>>> the region which had two problems.
>>> 1) Complexity in that they wanted to keep the index on the same region
>>> server
>>> 2) Joins become impossible.  Well, actually not impossible, but
>>> incredibly slow when compared to the alternative.
>>> You really should go back to the email chain.
>>> Their defense (including Salesforce who was going to push this
>>> fell apart when you asked the simple question on how do you handle
>>> That’s their OOPS moment. Once you start to understand that, then
>>> allowing the index to be orthogonal to the base table, things started
>>> come together. 
>>> In short, you have a query either against a single table, or if you’re
>>> doing a join.  You then get the indexes and assuming that you’re only
>>> using the AND predicate, its a simple intersection of the index result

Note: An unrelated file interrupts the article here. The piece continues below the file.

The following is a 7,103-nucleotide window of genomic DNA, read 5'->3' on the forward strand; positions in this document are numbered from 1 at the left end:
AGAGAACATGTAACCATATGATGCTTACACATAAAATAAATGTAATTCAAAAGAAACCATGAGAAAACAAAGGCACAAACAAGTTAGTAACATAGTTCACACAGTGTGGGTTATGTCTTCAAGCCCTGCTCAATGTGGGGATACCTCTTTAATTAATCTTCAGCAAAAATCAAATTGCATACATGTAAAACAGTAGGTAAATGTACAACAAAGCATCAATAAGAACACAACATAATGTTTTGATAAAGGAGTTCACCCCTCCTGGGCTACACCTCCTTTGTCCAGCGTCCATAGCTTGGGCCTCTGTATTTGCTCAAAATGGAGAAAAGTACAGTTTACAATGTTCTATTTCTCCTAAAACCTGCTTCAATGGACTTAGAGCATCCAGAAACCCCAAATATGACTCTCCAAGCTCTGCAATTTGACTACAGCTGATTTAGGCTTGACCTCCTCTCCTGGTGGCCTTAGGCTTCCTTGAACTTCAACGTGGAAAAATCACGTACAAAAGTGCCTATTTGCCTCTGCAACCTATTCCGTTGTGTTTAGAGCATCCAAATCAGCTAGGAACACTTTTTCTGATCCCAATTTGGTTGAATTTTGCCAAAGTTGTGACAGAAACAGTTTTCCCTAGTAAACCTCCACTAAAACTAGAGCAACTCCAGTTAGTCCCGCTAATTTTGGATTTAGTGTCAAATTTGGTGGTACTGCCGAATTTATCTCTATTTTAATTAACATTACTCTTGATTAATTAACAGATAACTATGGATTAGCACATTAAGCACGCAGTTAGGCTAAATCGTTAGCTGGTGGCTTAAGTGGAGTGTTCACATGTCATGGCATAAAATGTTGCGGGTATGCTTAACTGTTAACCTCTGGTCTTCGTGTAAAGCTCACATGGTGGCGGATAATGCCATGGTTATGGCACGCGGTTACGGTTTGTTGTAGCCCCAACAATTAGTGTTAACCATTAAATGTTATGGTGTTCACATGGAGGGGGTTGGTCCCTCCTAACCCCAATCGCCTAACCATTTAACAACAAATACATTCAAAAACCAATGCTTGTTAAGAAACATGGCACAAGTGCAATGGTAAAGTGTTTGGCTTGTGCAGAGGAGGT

>>> sets. (Since the result sets are ordered, its relatively trivial to
>>> through and find the intersections of N Lists in a single pass.)
>>> Now you have your result set of base table row keys and you can work
>>> that data. (Either returning the records to the client, or as input to
>>> map/reduce job.
>>> That’s the 30K view.  There’s more to it, but once Salesforce got the
>>> basic idea, they ran with it. It was really that simple concept that
>>> index would be orthogonal to the base table that got them moving in the
>>> right direction.
>>> To Joseph’s point, indexing isn’t necessarily an RDBMS feature.
>>> it seems that some of the Committers are suffering from rectal induced
>>> hypoxia. HBASE-12853 was created not just to help solve the issue of
>>> spotting’ but also to get the Committers to focus on bringing the
>>> solutions that they glum on in the client, back to the server side of
>>> things. 
>>> Unfortunately the last great attempt at fixing things on the server
>>> was the bastardization of coprocessors which again, suffers from the
>>> of thought.  This isn’t to say that allowing users to extend the server
>>> side functionality is wrong. (Because it isn’t.) But that the
>>> implementation done in HBase is a tad lacking in thought.
>>> So in terms of indexing…